Fig Tree Gallery Shows
Shoes I and Shoes II, Fall 2015
I Often Dream of Her
2013 (No. 2 of 3 panels)
Wishing Tree: Landscape I and II
Je suis ni Akhbar ni Hayastantsi
H. Antaramian Hofman
18" x 24"
Charcoal and Crayon on paper, with Overlay with ink and spray paint
My drawings and paintings symbolize the 'fragmentation' of displaced people, stemming from issues of cultural identity and the struggle to maintain the continuity of tradition.
At the same time, the works are statements of hope, survival, and spirit. These are the things that interest me the most.
PROJECT CONTINUES through the website and documentary film work of Versus Studio. http://www.hayrenadardz.org/en/
Notes to the Artist
Thanks, thanks for the great presentation [March 21, 2013] of a mostly sore subject for many of us. It certainly brought back memories that have been dormant for years...[and] a subject that was chiefly dormant in our collective memory."
Zabel Chookaszian Melconian
1947 Repatriate from New York
Note received by artist on 26 March 2013
I have re-read your essay on 'Repatration and Deception'...you have been brilliant in finding a way to examine not only a personal history but in the larger context of a people's historical contextual search for fulfillment...I am fascinated by your accomplishments and offer my deepest respect and congratulations on your creative scholarship."
Former Curator of Fresno Art Museum
Note received by artist on 28 March 2013
"Thank you, Hazel, for addressing this very important historical issue through your art and writings. I admire your scholarly research, diplomacy and creative approach to exploring the complexities of the Armenian repatriation. I look forward to your exhibition opening."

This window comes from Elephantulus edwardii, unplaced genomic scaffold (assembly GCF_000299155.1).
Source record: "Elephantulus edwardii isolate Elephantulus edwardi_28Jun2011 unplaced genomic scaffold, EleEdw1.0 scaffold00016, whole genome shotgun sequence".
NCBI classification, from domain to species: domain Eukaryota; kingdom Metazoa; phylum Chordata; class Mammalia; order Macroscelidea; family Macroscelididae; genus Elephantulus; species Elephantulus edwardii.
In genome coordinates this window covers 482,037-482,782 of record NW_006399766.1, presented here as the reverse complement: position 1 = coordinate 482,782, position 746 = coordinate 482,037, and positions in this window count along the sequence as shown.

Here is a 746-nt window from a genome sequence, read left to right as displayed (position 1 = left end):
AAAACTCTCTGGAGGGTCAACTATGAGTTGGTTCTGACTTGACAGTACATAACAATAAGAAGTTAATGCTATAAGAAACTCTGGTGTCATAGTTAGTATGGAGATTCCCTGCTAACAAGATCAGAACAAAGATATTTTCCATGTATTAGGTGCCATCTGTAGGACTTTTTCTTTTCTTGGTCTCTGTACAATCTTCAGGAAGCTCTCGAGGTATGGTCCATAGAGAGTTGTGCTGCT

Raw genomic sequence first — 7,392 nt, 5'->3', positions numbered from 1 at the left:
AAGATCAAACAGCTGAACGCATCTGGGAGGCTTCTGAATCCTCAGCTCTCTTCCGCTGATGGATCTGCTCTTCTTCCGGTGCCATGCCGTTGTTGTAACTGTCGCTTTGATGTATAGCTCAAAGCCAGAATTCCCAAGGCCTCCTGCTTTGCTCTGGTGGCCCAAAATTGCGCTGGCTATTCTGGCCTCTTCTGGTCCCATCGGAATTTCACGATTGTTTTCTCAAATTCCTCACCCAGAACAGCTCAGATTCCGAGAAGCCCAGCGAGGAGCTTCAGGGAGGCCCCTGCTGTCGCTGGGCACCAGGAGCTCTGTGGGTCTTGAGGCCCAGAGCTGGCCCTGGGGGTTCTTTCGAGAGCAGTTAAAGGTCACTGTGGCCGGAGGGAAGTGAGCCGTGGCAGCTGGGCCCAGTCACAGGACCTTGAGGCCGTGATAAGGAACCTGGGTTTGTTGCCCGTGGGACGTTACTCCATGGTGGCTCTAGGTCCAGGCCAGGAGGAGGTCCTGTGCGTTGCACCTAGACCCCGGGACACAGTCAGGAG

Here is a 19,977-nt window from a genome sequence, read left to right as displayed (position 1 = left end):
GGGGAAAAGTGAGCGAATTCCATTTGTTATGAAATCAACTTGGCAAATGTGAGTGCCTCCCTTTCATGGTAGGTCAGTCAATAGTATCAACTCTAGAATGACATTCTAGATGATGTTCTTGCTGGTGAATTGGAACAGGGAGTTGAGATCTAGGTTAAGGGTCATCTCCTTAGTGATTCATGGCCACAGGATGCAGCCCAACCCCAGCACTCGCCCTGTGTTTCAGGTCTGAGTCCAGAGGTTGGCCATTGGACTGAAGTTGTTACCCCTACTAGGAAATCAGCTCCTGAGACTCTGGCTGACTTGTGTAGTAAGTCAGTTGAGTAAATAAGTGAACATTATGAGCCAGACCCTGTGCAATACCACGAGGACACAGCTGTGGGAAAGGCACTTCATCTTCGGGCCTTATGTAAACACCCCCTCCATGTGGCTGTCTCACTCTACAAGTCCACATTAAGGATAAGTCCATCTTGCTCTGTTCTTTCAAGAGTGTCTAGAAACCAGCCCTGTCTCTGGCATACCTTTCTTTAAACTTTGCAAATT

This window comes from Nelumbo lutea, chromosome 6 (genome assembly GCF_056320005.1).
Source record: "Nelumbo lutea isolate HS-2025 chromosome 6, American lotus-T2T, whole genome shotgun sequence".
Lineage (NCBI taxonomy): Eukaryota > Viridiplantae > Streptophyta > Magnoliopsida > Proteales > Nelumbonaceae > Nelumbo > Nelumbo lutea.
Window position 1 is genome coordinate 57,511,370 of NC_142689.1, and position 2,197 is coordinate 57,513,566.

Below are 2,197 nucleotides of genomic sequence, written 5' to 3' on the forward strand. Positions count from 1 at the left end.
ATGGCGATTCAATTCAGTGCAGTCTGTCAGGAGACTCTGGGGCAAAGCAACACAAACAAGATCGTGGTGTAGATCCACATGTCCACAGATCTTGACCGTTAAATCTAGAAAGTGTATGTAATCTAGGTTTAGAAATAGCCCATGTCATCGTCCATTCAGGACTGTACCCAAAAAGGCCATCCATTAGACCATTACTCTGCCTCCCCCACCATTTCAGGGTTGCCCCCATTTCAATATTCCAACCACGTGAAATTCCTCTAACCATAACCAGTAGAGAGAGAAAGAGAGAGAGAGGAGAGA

Assistant Development Director
College of Arts and Humanities
California State University
Comments to artist on 20 March 2013
I am fascinated by the historic migration of humans, both forced and voluntary, and the cross-cultural aspects of such social issues. As a young child I never fully understood my place within this anthropological phenomenon, that is, being born in the Soviet Union to an American-Armenian father and a French-Armenian mother at the height of the cold war. I have now come to address this part of who I am, through the lives of the post-World War II Armenian repatriates. My project documents the historic and ethnographic path of Armenians in the Diaspora from the 1940s to the 1960s. While my parents came from the United States and France, other families came from Egypt, Lebanon, Syria, Iraq, Iran, Palestine, Hungary, Bulgaria, Greece, Cyprus, China, among other countries.
My work is multifaceted, in that it encompasses writing, studio art, and lecture presentations, all inspired by the history of the repatriation, including collected ethnographic photographs and stories from my personal interviews. I am humbled to hear the stories from those who experienced this time of history and lived under the ruthless regime of Josef Stalin. During interviews, I am emotionally moved when I see tears in the eyes of repatriates recounting their stories. These are the young children and youthful adults, who, at the time, were compelled to leave their hometowns with their families to an unknown Sovietized Armenia. The movement was not necessarily a "repatriation" since hardly any were born in the small fragment of Armenia that remained. Many of those who responded to nationalistic appeals in the late 1940s, which were made by repatriation committees and other organizations, fled the Ottoman Empire during the turn of the 20th century. Their nostalgic gesture to uproot their "diasporan" families to the land they thought was ancient Armenia was met with despair: psychologically, spiritually, economically, and physically.
This website is a work in progress with the on-going task of providing additional excerpted video interviews of repatriates, along with more archival photographs, artwork, and links to other sources on the subject. The site also informs interested viewers about upcoming events, including lecture presentations, exhibitions of my work, and future plans on the historical and ethnographic documentation of the post-World War II Repatriation to Soviet Armenia.